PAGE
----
Blocking, both over Eastern Canada and in the high latitudes, more often than not means a forecast headache for our forecast area. We’ve seen it on many occasions with winter storms — as the strong blocking highs create anomalous weather patterns. We saw it with Hurricane Sandy, and the Nor’Easter that followed. And it seems that we may see it again, as we head towards the first week of May.
Forecast models are coming into agreement on the potential for an anomalous blocking pattern to develop over Eastern Canada and the Northwest Atlantic towards Newfoundland. With a shortwave trough predicted to be over Central Canada at that time, the trough may be forced underneath the block into the Ohio Valley and the Mid-Atlantic/East Coast. This would create the opportunity for a “cutoff low” and possibly even a coastal storm — with widespread below normal temperature anomalies wherever the cutoff low and upper level trough tracks.
At this range, the question becomes: How strong will the blocking be, and where will it develop? The positioning of the block, as well as its strength, will have a great deal of impact in determining where the cutoff low will eventually track. This will, in turn, have major impacts on the sensible weather forecast for our area. Needless to say, the potential is there for a prolonged period of showers and unsettled weather — as well as a coastal storm — if the cutoff tracks near our area. If it remains farther south, we may be spared the worst effects.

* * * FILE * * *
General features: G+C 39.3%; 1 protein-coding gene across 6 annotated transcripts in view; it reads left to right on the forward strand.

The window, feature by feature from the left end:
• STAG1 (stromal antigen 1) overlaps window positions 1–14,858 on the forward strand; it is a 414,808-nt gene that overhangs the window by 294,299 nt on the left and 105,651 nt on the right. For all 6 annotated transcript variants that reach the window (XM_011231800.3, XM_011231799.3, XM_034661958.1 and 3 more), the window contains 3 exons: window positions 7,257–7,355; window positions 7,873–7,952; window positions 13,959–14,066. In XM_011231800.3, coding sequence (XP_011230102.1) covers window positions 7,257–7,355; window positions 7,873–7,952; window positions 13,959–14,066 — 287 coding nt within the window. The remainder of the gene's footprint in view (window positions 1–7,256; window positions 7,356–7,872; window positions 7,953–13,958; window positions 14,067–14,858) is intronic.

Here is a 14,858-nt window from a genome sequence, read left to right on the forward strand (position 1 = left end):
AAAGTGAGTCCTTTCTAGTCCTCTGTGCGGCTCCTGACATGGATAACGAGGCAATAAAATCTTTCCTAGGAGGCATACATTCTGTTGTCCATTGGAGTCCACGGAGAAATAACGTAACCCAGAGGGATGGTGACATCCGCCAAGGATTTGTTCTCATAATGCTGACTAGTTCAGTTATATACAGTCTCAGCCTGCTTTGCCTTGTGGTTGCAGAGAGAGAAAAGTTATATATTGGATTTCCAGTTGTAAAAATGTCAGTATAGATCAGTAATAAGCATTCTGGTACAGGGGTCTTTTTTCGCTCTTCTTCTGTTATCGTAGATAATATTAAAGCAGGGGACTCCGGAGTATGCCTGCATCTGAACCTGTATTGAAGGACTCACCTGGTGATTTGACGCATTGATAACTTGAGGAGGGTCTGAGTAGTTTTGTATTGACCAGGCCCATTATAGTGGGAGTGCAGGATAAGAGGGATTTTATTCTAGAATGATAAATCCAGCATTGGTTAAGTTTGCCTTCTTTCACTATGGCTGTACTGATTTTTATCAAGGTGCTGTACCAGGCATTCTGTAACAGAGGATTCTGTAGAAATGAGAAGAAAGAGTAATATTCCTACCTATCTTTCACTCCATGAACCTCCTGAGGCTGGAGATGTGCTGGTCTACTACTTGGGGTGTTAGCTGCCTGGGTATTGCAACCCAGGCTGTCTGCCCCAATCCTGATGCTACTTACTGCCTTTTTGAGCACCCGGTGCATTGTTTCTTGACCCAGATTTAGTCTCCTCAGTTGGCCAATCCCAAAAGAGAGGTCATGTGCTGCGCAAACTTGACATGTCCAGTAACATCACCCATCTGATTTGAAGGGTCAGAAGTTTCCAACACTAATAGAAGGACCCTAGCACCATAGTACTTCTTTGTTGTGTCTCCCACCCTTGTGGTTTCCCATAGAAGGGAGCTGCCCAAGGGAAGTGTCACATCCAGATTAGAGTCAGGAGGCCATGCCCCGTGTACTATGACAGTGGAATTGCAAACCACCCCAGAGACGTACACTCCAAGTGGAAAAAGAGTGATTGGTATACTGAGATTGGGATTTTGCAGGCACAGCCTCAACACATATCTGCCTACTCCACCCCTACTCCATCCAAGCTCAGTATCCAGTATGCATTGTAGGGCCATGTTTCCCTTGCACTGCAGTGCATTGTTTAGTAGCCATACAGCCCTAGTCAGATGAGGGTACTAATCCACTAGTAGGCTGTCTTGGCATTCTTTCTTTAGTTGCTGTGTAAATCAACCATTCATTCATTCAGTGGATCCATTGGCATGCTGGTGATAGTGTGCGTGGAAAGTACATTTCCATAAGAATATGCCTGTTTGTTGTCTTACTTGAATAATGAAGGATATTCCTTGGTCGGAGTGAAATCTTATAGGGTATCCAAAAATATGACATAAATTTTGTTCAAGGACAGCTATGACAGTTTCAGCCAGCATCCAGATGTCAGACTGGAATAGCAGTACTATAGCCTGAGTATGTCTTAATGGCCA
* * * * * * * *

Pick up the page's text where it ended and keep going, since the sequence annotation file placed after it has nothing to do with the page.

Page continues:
Forecast models are still struggling with the positioning of the block and positioning of the cutoff low. The Euro (or ECMWF), for example, has the cutoff low staying well to our south while the GFS and Canadian models bring it closer to our area with a prolonged period of rain in the Mid-Atlantic states.
In situations like this one, forecasters can utilize ensembles to see the variance amongst forecast models. In this case, we can check out the GFS Ensembles — which show the average height anomalies at 500mb (mid levels of the atmoshpere) on the left, and the “spaghetti” plot of each ensemble on the right. It is easy to see that most ensembles agree on the strong block developing over Newfoundland and Eastern Canada, but the exact positioning of the upper level trough over the Central US is less certain.
Forecasters will certainly be monitoring the models over the next several days, so be sure to stay tuned for updates on the potential unsettled pattern as we head towards next week. For now, enjoy the pleasant weather through the weekend!